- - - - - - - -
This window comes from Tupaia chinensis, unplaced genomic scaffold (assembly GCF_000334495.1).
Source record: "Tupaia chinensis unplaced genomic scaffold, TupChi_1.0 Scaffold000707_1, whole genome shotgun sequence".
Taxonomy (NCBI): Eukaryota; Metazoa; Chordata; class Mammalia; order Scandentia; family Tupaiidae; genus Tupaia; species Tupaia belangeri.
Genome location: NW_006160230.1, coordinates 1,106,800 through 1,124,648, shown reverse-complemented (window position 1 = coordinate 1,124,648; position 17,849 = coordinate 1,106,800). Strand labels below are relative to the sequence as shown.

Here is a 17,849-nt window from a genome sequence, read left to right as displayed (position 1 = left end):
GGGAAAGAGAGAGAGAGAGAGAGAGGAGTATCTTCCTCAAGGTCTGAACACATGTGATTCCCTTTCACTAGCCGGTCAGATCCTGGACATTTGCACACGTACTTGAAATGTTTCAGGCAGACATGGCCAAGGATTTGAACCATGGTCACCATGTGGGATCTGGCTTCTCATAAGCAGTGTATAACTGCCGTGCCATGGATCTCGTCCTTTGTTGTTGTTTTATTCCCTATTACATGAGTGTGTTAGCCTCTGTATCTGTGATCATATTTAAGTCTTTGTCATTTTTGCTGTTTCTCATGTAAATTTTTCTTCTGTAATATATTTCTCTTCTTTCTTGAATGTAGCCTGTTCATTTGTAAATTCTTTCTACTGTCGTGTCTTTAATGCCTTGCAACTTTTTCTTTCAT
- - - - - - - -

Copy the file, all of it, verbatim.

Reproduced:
This window comes from Tupaia chinensis, unplaced genomic scaffold (assembly GCF_000334495.1).
Source record: "Tupaia chinensis unplaced genomic scaffold, TupChi_1.0 Scaffold000707_1, whole genome shotgun sequence".
Taxonomy (NCBI): Eukaryota; Metazoa; Chordata; class Mammalia; order Scandentia; family Tupaiidae; genus Tupaia; species Tupaia belangeri.
Genome location: NW_006160230.1, coordinates 1,106,800 through 1,124,648, shown reverse-complemented (window position 1 = coordinate 1,124,648; position 17,849 = coordinate 1,106,800). Strand labels below are relative to the sequence as shown.

Here is a 17,849-nt window from a genome sequence, read left to right as displayed (position 1 = left end):
GGGAAAGAGAGAGAGAGAGAGAGAGGAGTATCTTCCTCAAGGTCTGAACACATGTGATTCCCTTTCACTAGCCGGTCAGATCCTGGACATTTGCACACGTACTTGAAATGTTTCAGGCAGACATGGCCAAGGATTTGAACCATGGTCACCATGTGGGATCTGGCTTCTCATAAGCAGTGTATAACTGCCGTGCCATGGATCTCGTCCTTTGTTGTTGTTTTATTCCCTATTACATGAGTGTGTTAGCCTCTGTATCTGTGATCATATTTAAGTCTTTGTCATTTTTGCTGTTTCTCATGTAAATTTTTCTTCTGTAATATATTTCTCTTCTTTCTTGAATGTAGCCTGTTCATTTGTAAATTCTTTCTACTGTCGTGTCTTTAATGCCTTGCAACTTTTTCTTTCAT